Using a unique dataset of over 1000 foreign marketre-entries by multinational enterprises, we draw on organizational learning and institutional theory perspectives to examine the antecedents of speed of foreign market re-entry into previously exited markets. Contrary to expectations, we find that the length of experience accumulated between initial entry and exit does not lead to earlier re-entries. In turn, the depth of experience accumulated through operating via joint ventures and the nature of the experience determined by the exit process have a significant impact for early re-entrants. Host country institutional quality leads to early re-entry and, under certain circumstances, moderates the relationship between learning from past experiences and re-entry speed. Our findings reveal experience-based learning to be a complex and dynamic process, one highly dependent on the quality of the institutional setting of the firm. Theoretical and practical implications of the paper are discussed, along with directions for future research on international business strategies.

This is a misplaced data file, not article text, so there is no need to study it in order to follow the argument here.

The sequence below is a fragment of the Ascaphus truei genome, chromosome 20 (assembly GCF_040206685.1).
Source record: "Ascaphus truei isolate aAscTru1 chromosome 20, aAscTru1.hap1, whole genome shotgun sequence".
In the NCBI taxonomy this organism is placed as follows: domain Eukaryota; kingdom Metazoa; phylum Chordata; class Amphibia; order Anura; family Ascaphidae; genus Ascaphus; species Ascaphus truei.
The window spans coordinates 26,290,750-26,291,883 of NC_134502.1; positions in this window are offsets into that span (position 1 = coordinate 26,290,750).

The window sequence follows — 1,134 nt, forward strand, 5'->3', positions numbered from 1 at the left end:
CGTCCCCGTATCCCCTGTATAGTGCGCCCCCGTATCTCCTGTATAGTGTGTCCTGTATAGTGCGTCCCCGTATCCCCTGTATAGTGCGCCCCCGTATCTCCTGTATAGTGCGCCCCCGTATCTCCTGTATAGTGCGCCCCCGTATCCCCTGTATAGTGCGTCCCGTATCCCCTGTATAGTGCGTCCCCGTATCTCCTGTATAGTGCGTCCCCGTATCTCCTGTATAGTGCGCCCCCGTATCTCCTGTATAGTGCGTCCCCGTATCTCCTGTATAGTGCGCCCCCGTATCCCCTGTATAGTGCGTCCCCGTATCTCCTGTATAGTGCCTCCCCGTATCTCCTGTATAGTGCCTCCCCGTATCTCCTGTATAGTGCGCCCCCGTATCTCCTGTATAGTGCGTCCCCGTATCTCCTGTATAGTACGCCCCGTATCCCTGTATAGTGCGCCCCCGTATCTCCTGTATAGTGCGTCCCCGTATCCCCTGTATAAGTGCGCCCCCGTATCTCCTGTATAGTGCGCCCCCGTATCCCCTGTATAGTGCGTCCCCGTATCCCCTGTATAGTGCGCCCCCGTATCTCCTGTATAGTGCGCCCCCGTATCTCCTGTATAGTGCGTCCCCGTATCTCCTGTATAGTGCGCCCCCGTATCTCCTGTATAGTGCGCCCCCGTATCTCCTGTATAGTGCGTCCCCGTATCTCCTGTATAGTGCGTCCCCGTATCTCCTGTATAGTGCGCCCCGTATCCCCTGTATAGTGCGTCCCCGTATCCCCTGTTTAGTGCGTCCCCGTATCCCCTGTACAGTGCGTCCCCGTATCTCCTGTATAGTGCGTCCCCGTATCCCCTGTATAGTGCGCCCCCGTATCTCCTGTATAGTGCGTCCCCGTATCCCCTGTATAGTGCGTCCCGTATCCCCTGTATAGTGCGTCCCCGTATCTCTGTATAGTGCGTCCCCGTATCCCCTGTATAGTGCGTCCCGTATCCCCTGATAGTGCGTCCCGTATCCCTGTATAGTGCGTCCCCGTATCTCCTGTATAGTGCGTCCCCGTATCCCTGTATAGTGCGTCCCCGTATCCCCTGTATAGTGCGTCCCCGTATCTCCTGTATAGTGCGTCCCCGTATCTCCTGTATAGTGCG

Notwithstanding the pervasiveness of foreign market re-entry, when and how multinational enterprises (MNEs) return to already exited markets is not yet fully understood (Surdu, I., Mellahi, K., & Glaister, K., 2018; Surdu, Mellahi, & Glaister, 2015; Vissak & Francioni, 2013; Vissak & Zhang, 2015; Welch & Welch, 2009). Guided by market entry research, we draw on learning and institutional theories to examine how prior experience and the institutional context influence an MNE's speed of foreign market re-entry into an already exited market. Our knowledge of the antecedents of speed of re-entry into a foreign market is informed primarily by research into initial market entry decisions (Chetty, Johanson, & Martín Martín, 2014; García-García, García-Canal, & Guillén, 2017; Gaur, Kumar, & Singh, 2014; Jiang, Beamish, & Makino, 2014; Tan & Mathews, 2015). Grounded in learning theory, the crux of this burgeoning literature is that learning - the development of new knowledge or understanding as a result of past experiences which have the potential to impact on the future behavior of the organisation (Hurley & Hult, 1998, p. 43) - is an important determinant of the MNE’s speed of entry into foreign markets (Casillas & Moreno-Menendez, 2014; Surdu, I., Mellahi, K., & Glaister, K. W., 2018). What is more, different types of experiences are expected to impact international business strategies such as speed of entry depending on whether they accentuate or reduce uncertainties associated with going into a new international market (see also Delios & Henisz, 2003; Gao & Pan, 2010; Hilmersson & Jansson, 2012). Learning enables the MNE to absorb and utilise knowledge acquired through different types of past experiences to better assess the risks and benefits associated with market entry strategies.